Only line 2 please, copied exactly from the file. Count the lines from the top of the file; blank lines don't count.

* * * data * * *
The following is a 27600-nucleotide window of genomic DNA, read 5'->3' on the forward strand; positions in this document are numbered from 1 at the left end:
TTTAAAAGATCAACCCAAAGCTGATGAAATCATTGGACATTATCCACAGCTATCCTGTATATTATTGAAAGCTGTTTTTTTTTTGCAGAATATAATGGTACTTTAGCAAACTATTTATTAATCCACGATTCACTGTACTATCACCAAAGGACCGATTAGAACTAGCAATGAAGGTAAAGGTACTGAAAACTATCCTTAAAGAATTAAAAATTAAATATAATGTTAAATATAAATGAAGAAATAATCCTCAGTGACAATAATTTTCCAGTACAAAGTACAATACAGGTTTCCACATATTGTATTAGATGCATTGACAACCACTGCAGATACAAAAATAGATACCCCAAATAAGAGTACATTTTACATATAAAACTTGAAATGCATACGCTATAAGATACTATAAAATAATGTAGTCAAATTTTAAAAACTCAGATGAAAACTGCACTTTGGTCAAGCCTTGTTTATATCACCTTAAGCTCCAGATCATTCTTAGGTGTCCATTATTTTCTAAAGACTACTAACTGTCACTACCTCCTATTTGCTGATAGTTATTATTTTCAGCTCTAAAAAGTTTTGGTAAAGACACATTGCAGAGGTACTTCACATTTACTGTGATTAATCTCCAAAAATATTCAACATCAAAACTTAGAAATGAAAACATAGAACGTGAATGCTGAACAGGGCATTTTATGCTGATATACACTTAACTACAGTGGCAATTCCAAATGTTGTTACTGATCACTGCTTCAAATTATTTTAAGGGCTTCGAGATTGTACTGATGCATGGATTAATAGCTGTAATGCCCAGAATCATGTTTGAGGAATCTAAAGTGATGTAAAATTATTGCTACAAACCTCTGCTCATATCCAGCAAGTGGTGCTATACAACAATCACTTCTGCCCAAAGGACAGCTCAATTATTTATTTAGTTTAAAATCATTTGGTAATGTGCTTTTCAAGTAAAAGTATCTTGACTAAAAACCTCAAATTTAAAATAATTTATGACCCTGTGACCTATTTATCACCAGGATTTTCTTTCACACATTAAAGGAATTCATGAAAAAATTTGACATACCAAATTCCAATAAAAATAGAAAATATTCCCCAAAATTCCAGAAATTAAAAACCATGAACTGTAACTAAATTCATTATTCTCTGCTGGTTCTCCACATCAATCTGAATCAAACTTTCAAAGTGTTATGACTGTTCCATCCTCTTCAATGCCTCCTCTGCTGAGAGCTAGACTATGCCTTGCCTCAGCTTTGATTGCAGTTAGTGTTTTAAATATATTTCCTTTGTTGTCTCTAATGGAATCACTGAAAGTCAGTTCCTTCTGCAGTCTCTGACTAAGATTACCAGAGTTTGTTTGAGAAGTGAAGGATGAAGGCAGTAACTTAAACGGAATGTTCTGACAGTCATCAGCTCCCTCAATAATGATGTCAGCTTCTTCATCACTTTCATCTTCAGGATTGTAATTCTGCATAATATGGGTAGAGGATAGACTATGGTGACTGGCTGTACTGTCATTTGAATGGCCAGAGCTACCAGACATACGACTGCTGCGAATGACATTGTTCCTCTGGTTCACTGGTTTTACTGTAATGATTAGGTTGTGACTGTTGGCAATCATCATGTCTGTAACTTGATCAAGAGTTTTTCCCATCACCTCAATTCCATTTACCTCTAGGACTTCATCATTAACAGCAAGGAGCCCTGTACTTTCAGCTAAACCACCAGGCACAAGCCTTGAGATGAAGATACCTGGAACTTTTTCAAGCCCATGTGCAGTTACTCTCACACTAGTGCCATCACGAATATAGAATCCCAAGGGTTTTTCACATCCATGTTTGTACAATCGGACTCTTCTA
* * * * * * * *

TTTAAAAGATCAACCCAAAGCTGATGAAATCATTGGACATTATCCACAGCTATCCTGTATATTATTGAAAGCTGTTTTTTTTTTGCAGAATATAATGGTACTTTAGCAAACTATTTATTAATCCACGATTCACTGTACTATCACCAAAGGACCGATTAGAACTAGCAATGAAGGTAAAGGTACTGAAAACTATCCTTAAAGAATTAAAAATTAAATATAATGTTAAATATAAATGAAGAAATAATCCTCAGTGACAATAATTTTCCAGTACAAAGTACAATACAGGTTTCCACATATTGTATTAGATGCATTGACAACCACTGCAGATACAAAAATAGATACCCCAAATAAGAGTACATTTTACATATAAAACTTGAAATGCATACGCTATAAGATACTATAAAATAATGTAGTCAAATTTTAAAAACTCAGATGAAAACTGCACTTTGGTCAAGCCTTGTTTATATCACCTTAAGCTCCAGATCATTCTTAGGTGTCCATTATTTTCTAAAGACTACTAACTGTCACTACCTCCTATTTGCTGATAGTTATTATTTTCAGCTCTAAAAAGTTTTGGTAAAGACACATTGCAGAGGTACTTCACATTTACTGTGATTAATCTCCAAAAATATTCAACATCAAAACTTAGAAATGAAAACATAGAACGTGAATGCTGAACAGGGCATTTTATGCTGATATACACTTAACTACAGTGGCAATTCCAAATGTTGTTACTGATCACTGCTTCAAATTATTTTAAGGGCTTCGAGATTGTACTGATGCATGGATTAATAGCTGTAATGCCCAGAATCATGTTTGAGGAATCTAAAGTGATGTAAAATTATTGCTACAAACCTCTGCTCATATCCAGCAAGTGGTGCTATACAACAATCACTTCTGCCCAAAGGACAGCTCAATTATTTATTTAGTTTAAAATCATTTGGTAATGTGCTTTTCAAGTAAAAGTATCTTGACTAAAAACCTCAAATTTAAAATAATTTATGACCCTGTGACCTATTTATCACCAGGATTTTCTTTCACACATTAAAGGAATTCATGAAAAAATTTGACATACCAAATTCCAATAAAAATAGAAAATATTCCCCAAAATTCCAGAAATTAAAAACCATGAACTGTAACTAAATTCATTATTCTCTGCTGGTTCTCCACATCAATCTGAATCAAACTTTCAAAGTGTTATGACTGTTCCATCCTCTTCAATGCCTCCTCTGCTGAGAGCTAGACTATGCCTTGCCTCAGCTTTGATTGCAGTTAGTGTTTTAAATATATTTCCTTTGTTGTCTCTAATGGAATCACTGAAAGTCAGTTCCTTCTGCAGTCTCTGACTAAGATTACCAGAGTTTGTTTGAGAAGTGAAGGATGAAGGCAGTAACTTAAACGGAATGTTCTGACAGTCATCAGCTCCCTCAATAATGATGTCAGCTTCTTCATCACTTTCATCTTCAGGATTGTAATTCTGCATAATATGGGTAGAGGATAGACTATGGTGACTGGCTGTACTGTCATTTGAATGGCCAGAGCTACCAGACATACGACTGCTGCGAATGACATTGTTCCTCTGGTTCACTGGTTTTACTGTAATGATTAGGTTGTGACTGTTGGCAATCATCATGTCTGTAACTTGATCAAGAGTTTTTCCCATCACCTCAATTCCATTTACCTCTAGGACTTCATCATTAACAGCAAGGAGCCCTGTACTTTCAGCTAAACCACCAGGCACAAGCCTTGAGATGAAGATACCTGGAACTTTTTCAAGCCCATGTGCAGTTACTCTCACACTAGTGCCATCACGAATATAGAATCCCAAGGGTTTTTCACATCCATGTTTGTACAATCGGACTCTTCTA